No. of Recommendations: 2

First, I have not used a dual mac, (though I have
used many multiprocessor unix systems) and have not
used OS X yet. I do program professionally, and
own a older G4 tower.

Executive summary: Yourn particulars probably
won't benefit too much from a dual processor.

From your description of your work, the only
thing that I think you would notice a significant
increase in a dual is the fact that you like to keep
several hungry programs running at one time.

If this means they are compute bound (I.E. you get
a progress indicator that makes you wait for an
operation to complete) then a dual cpu may be
of great benefit for you. But does this happen
in more than one program at the same time?

If hungry<\i> means that they are memory intensive,
the dual may not get you much improvement, since the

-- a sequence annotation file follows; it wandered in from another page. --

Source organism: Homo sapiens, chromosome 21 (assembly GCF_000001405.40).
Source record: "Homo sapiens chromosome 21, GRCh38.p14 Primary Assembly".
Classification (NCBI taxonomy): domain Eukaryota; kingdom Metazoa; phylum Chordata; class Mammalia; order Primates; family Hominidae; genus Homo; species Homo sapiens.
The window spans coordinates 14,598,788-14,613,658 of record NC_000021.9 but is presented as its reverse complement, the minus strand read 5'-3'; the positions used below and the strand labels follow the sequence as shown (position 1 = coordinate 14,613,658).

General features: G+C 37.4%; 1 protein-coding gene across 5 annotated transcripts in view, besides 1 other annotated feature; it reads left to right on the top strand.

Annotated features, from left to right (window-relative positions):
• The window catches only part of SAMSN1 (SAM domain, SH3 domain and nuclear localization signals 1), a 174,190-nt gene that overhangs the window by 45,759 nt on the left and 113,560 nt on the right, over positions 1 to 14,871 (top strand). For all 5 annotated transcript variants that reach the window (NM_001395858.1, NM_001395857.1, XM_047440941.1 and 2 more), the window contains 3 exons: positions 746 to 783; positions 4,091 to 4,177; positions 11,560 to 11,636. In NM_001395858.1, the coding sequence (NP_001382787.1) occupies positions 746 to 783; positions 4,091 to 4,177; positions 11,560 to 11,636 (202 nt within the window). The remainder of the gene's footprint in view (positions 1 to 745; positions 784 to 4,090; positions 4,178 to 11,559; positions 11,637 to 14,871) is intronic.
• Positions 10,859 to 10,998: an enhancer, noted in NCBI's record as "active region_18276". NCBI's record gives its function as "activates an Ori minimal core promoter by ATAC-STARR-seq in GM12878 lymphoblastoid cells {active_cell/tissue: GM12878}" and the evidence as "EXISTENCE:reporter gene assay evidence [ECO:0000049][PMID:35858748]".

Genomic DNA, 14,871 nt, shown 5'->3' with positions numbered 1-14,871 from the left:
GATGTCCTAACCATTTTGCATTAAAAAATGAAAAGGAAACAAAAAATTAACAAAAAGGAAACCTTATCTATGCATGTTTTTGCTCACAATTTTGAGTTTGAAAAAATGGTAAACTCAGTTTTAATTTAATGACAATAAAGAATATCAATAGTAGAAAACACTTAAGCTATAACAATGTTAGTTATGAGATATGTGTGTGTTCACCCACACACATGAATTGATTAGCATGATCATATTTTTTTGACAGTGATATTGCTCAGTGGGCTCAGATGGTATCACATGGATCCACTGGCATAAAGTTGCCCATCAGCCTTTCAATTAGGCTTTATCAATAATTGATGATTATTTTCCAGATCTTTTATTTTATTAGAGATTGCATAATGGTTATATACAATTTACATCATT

memory bus will be the limiting factor. In that
case you should keep your real memory up to your

Processor speed should not impact your web experience
significantly, even with a cable modem. You will
find that the web server you connect to may be the
limiting speed once you get broadband connections.

When you are on the dialup line, your modem is
almost always the limiting factor, unless you are
connected through a terrible ISP, or to a web server
that is underpowered/overloaded.

Cable/DSL are great, and I have frequently loaded
quicktime movie trailers at realtime speeds on my
cable modem (though that may degrade as more people
get on line with cable modems) When you upgrade you
will enjoy them. I also use my Cable modem with an
airport base station (though the base station can
be a bit tricky to config it will work.)

That being said the dual processor should have some
impact on you especially with OS X, since it has many
programs that run just for the OS, so they can easily
be split between the two processors.

The best benchmark is however your typicall
own usage, so if possible, try a dual out for size
at your local shop.

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